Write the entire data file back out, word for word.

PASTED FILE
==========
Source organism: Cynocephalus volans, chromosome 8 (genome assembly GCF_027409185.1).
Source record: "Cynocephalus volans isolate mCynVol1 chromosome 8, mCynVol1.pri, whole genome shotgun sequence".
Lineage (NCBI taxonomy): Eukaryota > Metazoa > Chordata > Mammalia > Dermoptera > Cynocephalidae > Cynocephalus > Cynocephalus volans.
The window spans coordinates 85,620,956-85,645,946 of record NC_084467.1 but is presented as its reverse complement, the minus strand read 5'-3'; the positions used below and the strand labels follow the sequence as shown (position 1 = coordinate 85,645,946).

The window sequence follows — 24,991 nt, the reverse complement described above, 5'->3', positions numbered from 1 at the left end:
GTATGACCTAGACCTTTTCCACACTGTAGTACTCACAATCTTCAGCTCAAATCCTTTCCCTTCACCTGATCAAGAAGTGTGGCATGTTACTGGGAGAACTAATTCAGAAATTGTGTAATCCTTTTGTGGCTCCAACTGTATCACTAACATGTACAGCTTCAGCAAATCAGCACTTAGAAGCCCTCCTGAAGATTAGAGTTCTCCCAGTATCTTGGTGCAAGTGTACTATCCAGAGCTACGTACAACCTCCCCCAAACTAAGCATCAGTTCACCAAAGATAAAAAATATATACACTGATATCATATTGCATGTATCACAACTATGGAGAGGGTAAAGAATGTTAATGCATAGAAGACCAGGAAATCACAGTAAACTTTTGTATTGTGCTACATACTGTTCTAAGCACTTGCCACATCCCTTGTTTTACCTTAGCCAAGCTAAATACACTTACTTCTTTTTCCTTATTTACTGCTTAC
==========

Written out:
Source organism: Cynocephalus volans, chromosome 8 (genome assembly GCF_027409185.1).
Source record: "Cynocephalus volans isolate mCynVol1 chromosome 8, mCynVol1.pri, whole genome shotgun sequence".
Lineage (NCBI taxonomy): Eukaryota > Metazoa > Chordata > Mammalia > Dermoptera > Cynocephalidae > Cynocephalus > Cynocephalus volans.
The window spans coordinates 85,620,956-85,645,946 of record NC_084467.1 but is presented as its reverse complement, the minus strand read 5'-3'; the positions used below and the strand labels follow the sequence as shown (position 1 = coordinate 85,645,946).

The window sequence follows — 24,991 nt, the reverse complement described above, 5'->3', positions numbered from 1 at the left end:
GTATGACCTAGACCTTTTCCACACTGTAGTACTCACAATCTTCAGCTCAAATCCTTTCCCTTCACCTGATCAAGAAGTGTGGCATGTTACTGGGAGAACTAATTCAGAAATTGTGTAATCCTTTTGTGGCTCCAACTGTATCACTAACATGTACAGCTTCAGCAAATCAGCACTTAGAAGCCCTCCTGAAGATTAGAGTTCTCCCAGTATCTTGGTGCAAGTGTACTATCCAGAGCTACGTACAACCTCCCCCAAACTAAGCATCAGTTCACCAAAGATAAAAAATATATACACTGATATCATATTGCATGTATCACAACTATGGAGAGGGTAAAGAATGTTAATGCATAGAAGACCAGGAAATCACAGTAAACTTTTGTATTGTGCTACATACTGTTCTAAGCACTTGCCACATCCCTTGTTTTACCTTAGCCAAGCTAAATACACTTACTTCTTTTTCCTTATTTACTGCTTAC